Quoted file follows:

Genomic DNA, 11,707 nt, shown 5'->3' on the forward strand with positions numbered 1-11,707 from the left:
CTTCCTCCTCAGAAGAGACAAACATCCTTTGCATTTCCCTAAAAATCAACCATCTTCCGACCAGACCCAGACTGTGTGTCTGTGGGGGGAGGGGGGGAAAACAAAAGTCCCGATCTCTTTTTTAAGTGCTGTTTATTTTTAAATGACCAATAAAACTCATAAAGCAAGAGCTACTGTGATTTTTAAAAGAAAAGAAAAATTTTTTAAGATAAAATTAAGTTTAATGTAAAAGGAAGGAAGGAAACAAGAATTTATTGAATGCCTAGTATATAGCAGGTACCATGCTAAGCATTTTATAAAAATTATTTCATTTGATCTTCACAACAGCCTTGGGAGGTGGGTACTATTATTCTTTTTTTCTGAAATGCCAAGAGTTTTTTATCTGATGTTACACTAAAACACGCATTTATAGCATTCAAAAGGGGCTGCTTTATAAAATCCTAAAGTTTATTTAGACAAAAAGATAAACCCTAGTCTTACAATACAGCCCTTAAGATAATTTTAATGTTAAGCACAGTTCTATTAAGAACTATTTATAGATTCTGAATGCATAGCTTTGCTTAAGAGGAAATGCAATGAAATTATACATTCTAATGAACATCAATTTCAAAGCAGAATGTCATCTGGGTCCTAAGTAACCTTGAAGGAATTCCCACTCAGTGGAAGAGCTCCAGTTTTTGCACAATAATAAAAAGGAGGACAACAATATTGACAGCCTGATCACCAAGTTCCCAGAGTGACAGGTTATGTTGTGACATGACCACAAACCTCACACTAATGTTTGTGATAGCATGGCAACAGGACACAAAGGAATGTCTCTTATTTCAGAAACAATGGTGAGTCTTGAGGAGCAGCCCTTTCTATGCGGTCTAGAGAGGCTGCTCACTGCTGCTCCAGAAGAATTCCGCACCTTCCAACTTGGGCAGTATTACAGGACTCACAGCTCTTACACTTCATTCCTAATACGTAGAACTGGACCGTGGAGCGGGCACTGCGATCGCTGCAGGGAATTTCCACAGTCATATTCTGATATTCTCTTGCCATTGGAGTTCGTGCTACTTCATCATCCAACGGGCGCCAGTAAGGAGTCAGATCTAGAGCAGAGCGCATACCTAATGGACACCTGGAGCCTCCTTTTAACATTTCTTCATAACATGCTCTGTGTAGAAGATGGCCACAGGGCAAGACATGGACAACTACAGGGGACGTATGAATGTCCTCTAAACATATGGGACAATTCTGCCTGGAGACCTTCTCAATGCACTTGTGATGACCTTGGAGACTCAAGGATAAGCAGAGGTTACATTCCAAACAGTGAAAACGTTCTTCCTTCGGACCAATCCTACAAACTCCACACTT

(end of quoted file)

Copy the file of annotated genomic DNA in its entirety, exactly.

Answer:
Genomic DNA, 11,707 nt, shown 5'->3' on the forward strand with positions numbered 1-11,707 from the left:
CTTCCTCCTCAGAAGAGACAAACATCCTTTGCATTTCCCTAAAAATCAACCATCTTCCGACCAGACCCAGACTGTGTGTCTGTGGGGGGAGGGGGGGAAAACAAAAGTCCCGATCTCTTTTTTAAGTGCTGTTTATTTTTAAATGACCAATAAAACTCATAAAGCAAGAGCTACTGTGATTTTTAAAAGAAAAGAAAAATTTTTTAAGATAAAATTAAGTTTAATGTAAAAGGAAGGAAGGAAACAAGAATTTATTGAATGCCTAGTATATAGCAGGTACCATGCTAAGCATTTTATAAAAATTATTTCATTTGATCTTCACAACAGCCTTGGGAGGTGGGTACTATTATTCTTTTTTTCTGAAATGCCAAGAGTTTTTTATCTGATGTTACACTAAAACACGCATTTATAGCATTCAAAAGGGGCTGCTTTATAAAATCCTAAAGTTTATTTAGACAAAAAGATAAACCCTAGTCTTACAATACAGCCCTTAAGATAATTTTAATGTTAAGCACAGTTCTATTAAGAACTATTTATAGATTCTGAATGCATAGCTTTGCTTAAGAGGAAATGCAATGAAATTATACATTCTAATGAACATCAATTTCAAAGCAGAATGTCATCTGGGTCCTAAGTAACCTTGAAGGAATTCCCACTCAGTGGAAGAGCTCCAGTTTTTGCACAATAATAAAAAGGAGGACAACAATATTGACAGCCTGATCACCAAGTTCCCAGAGTGACAGGTTATGTTGTGACATGACCACAAACCTCACACTAATGTTTGTGATAGCATGGCAACAGGACACAAAGGAATGTCTCTTATTTCAGAAACAATGGTGAGTCTTGAGGAGCAGCCCTTTCTATGCGGTCTAGAGAGGCTGCTCACTGCTGCTCCAGAAGAATTCCGCACCTTCCAACTTGGGCAGTATTACAGGACTCACAGCTCTTACACTTCATTCCTAATACGTAGAACTGGACCGTGGAGCGGGCACTGCGATCGCTGCAGGGAATTTCCACAGTCATATTCTGATATTCTCTTGCCATTGGAGTTCGTGCTACTTCATCATCCAACGGGCGCCAGTAAGGAGTCAGATCTAGAGCAGAGCGCATACCTAATGGACACCTGGAGCCTCCTTTTAACATTTCTTCATAACATGCTCTGTGTAGAAGATGGCCACAGGGCAAGACATGGACAACTACAGGGGACGTATGAATGTCCTCTAAACATATGGGACAATTCTGCCTGGAGACCTTCTCAATGCACTTGTGATGACCTTGGAGACTCAAGGATAAGCAGAGGTTACATTCCAAACAGTGAAAACGTTCTTCCTTCGGACCAATCCTACAAACTCCACACTT